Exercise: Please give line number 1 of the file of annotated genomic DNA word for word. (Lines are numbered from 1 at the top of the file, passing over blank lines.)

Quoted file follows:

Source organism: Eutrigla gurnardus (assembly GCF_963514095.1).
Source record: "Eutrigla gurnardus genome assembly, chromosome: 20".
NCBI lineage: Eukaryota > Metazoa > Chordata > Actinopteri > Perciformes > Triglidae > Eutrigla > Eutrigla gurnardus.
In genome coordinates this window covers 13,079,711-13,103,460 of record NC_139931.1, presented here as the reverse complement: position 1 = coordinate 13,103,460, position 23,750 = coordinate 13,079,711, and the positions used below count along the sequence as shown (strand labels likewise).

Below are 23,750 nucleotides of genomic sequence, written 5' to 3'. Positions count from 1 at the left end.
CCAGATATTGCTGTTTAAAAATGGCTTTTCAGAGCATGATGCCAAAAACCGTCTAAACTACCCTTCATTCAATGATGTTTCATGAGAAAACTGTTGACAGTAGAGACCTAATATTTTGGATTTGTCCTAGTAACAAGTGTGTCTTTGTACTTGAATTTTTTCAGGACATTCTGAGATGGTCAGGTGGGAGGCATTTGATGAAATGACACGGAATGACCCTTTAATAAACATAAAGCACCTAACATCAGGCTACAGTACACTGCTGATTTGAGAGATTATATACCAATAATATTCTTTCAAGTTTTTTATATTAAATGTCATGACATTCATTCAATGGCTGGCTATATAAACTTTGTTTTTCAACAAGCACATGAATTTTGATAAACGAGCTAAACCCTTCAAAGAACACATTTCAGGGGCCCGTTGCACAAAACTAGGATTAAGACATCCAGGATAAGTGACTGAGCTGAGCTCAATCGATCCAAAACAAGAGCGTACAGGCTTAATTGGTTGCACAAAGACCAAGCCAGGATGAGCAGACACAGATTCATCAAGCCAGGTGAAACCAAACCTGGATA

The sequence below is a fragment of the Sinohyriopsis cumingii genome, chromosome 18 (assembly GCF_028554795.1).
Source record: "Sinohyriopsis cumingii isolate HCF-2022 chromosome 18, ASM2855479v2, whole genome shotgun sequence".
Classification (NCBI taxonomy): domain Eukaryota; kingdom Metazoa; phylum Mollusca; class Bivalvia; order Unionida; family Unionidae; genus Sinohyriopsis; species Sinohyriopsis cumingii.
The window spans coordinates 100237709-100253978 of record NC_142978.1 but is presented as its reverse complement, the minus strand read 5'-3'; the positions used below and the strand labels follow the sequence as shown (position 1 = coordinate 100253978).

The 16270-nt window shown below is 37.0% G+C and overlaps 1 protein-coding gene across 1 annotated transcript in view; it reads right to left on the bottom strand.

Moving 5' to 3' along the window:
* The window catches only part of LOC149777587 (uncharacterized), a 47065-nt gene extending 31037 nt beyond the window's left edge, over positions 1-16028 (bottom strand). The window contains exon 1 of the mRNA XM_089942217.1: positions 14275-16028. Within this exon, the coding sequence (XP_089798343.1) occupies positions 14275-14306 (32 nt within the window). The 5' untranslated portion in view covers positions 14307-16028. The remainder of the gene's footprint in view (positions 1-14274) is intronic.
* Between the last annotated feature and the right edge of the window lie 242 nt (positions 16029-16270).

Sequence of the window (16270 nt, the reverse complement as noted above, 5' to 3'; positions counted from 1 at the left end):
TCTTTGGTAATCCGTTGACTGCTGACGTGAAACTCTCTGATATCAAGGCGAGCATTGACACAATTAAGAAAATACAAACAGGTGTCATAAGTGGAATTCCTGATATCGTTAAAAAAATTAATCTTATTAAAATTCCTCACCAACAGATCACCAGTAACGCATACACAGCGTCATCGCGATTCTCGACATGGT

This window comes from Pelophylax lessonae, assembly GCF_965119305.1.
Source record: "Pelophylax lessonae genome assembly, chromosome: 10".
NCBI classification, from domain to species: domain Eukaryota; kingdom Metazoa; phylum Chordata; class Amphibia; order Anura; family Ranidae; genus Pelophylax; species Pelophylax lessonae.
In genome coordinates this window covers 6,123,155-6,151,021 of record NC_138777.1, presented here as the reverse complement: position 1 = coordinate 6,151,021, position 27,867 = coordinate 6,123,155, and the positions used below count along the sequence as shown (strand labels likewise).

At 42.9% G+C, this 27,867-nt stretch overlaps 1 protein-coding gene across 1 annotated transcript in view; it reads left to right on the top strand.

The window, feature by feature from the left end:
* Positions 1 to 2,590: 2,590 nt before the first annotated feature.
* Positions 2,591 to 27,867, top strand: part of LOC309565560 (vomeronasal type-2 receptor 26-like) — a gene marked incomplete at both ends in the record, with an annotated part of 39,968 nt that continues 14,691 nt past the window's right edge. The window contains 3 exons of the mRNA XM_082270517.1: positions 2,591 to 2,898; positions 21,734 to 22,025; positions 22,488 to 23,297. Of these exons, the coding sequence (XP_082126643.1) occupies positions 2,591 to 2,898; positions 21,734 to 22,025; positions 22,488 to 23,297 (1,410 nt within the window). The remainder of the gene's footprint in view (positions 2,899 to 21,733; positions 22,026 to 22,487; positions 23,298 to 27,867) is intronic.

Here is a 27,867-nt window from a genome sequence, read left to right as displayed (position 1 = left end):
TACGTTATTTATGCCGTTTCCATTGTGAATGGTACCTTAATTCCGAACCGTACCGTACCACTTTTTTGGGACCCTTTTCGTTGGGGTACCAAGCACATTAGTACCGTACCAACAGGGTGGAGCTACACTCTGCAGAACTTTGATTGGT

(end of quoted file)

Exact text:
Source organism: Eutrigla gurnardus (assembly GCF_963514095.1).